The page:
Gender Expression Clothes Rack

This is another provocation with which I love watching children engage! For some it is the very first time they’ve truly had the opportunity to choose their own clothes — and that’s what it’s about. Not dressing up and playing make believe, but choosing your own style, your own gender expression. From my observations, unless a child has an older sibling who is a different gender from them, they don’t get the opportunity to wear clothes of a different gender. This seems particularly the case for boys; if they don’t have an older sister, they never get the opportunity to wear clothes from a “girls” section of a store.

The idea here is to set up a clothes rack with regular clothes that children would find in Kmart or Big W, particularly stereotyped from the “girls” section and “boys” section of these stores. Skirts, dresses, T-shirts with unicorns, dinosaurs or trucks, suit jackets, vests, pre-tied ties, blouses, button down shirts. Your unclaimed lost and found box might be a good place to start building your collection! It’s really important these are regular clothes and not costumes. Dressing up as Princess Elsa is not the same as dressing as yourself in a dress.

The clothes should all be easy enough for kids to put on themselves — although some challenges like buttons and zippers to help develop fine motor skills and self sufficiency is a good idea too. Also provide a full length mirror near the clothes rack so children can look at their outfits. Also let them know they can keep wearing the clothes all day no matter what other activities they want to do. One girl I worked with would choose the same blue T-shirt with a pirate on the pocket every time the clothes rack was out. She’d wear it all day and even wore it home once. I have no idea what it was about this T-shirt she loved so much, but it was certainly more “boy” stereotyped than any other clothes I saw her wear from home.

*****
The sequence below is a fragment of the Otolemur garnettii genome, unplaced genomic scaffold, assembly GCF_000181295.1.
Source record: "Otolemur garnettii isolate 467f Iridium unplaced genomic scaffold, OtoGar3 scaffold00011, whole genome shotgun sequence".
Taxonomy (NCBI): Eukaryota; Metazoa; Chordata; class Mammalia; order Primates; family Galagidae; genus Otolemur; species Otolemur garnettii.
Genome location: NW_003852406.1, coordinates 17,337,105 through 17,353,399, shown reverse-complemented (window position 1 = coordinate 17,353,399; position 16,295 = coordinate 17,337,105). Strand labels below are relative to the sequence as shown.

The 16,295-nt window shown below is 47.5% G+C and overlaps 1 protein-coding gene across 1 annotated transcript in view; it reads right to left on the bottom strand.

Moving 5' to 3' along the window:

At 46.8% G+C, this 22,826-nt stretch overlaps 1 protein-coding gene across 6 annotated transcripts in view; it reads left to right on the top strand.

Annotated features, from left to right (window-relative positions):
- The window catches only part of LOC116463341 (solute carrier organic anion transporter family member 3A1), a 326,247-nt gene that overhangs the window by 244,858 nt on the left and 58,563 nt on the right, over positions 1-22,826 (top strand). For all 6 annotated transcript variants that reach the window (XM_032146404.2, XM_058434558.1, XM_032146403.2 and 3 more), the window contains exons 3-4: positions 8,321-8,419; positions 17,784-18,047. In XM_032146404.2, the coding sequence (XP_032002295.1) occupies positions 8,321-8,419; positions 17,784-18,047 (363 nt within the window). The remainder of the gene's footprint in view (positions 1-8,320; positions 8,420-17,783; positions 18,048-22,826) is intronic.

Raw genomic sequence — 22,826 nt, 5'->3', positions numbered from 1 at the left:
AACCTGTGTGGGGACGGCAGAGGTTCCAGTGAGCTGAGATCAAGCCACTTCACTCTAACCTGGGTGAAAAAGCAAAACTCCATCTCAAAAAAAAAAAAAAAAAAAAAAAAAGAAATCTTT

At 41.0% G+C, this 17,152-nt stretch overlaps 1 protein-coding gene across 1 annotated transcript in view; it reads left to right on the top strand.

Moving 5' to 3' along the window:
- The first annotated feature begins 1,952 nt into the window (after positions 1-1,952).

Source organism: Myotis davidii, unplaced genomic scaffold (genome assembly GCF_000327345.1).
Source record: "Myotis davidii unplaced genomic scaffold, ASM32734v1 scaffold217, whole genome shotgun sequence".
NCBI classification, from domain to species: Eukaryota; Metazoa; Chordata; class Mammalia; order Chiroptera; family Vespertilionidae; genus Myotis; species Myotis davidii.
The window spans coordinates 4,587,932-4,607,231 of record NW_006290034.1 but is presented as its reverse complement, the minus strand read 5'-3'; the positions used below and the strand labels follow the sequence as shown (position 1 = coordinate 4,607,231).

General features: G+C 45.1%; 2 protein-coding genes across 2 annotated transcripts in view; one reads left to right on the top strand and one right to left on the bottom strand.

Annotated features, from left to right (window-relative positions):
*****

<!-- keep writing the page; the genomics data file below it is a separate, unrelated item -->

It might not be that children want to wear clothes gendered differently from the gender they have been assigned. Some children will just put together outfits or wear clothes differently than expected such as ties outside suit jackets or multiple skirts at once. Some boys will have never worn a tie and jacket and find this exciting. This is about children’s autonomy and having the opportunity to choose their own expression; develop their own sense of self. It can help gender diverse kids by normalising variety in gender expression as well as break down stereotypes for all kids.

I’ve seen children extend this idea in multiple ways. One group imagined they had a shop and made money for buying and selling the clothes. They imagined the roles of being a store keeper recommending outfits and a customer shopping for someone else. Another group thought about how clothes are presented in separate “boys” and “girls” sections and drew floor plans suggesting alternative layouts.

Try this out and let me know how it goes.

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